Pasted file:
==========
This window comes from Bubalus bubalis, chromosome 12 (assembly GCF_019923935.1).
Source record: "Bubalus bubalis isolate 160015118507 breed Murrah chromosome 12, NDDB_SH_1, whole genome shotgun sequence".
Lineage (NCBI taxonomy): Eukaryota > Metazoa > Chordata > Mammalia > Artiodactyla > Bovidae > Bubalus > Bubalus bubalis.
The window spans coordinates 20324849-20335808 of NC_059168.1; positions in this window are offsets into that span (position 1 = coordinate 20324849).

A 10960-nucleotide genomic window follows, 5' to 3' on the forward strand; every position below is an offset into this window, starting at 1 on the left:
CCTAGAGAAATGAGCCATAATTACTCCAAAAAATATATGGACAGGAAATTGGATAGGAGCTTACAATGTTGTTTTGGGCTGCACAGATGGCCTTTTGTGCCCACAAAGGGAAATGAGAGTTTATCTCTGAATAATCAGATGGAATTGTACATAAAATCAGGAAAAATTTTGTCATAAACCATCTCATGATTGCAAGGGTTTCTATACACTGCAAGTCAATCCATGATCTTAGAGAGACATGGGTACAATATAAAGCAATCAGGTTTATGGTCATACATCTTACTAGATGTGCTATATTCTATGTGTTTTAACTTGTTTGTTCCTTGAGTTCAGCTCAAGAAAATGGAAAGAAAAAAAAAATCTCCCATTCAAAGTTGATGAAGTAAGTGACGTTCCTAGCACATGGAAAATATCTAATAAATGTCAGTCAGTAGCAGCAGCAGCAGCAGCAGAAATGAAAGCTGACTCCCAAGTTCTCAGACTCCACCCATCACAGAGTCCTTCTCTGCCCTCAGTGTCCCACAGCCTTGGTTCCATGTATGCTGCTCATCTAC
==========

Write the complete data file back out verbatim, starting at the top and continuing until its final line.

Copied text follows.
This window comes from Bubalus bubalis, chromosome 12 (assembly GCF_019923935.1).
Source record: "Bubalus bubalis isolate 160015118507 breed Murrah chromosome 12, NDDB_SH_1, whole genome shotgun sequence".
Lineage (NCBI taxonomy): Eukaryota > Metazoa > Chordata > Mammalia > Artiodactyla > Bovidae > Bubalus > Bubalus bubalis.
The window spans coordinates 20324849-20335808 of NC_059168.1; positions in this window are offsets into that span (position 1 = coordinate 20324849).

A 10960-nucleotide genomic window follows, 5' to 3' on the forward strand; every position below is an offset into this window, starting at 1 on the left:
CCTAGAGAAATGAGCCATAATTACTCCAAAAAATATATGGACAGGAAATTGGATAGGAGCTTACAATGTTGTTTTGGGCTGCACAGATGGCCTTTTGTGCCCACAAAGGGAAATGAGAGTTTATCTCTGAATAATCAGATGGAATTGTACATAAAATCAGGAAAAATTTTGTCATAAACCATCTCATGATTGCAAGGGTTTCTATACACTGCAAGTCAATCCATGATCTTAGAGAGACATGGGTACAATATAAAGCAATCAGGTTTATGGTCATACATCTTACTAGATGTGCTATATTCTATGTGTTTTAACTTGTTTGTTCCTTGAGTTCAGCTCAAGAAAATGGAAAGAAAAAAAAAATCTCCCATTCAAAGTTGATGAAGTAAGTGACGTTCCTAGCACATGGAAAATATCTAATAAATGTCAGTCAGTAGCAGCAGCAGCAGCAGCAGAAATGAAAGCTGACTCCCAAGTTCTCAGACTCCACCCATCACAGAGTCCTTCTCTGCCCTCAGTGTCCCACAGCCTTGGTTCCATGTATGCTGCTCATCTAC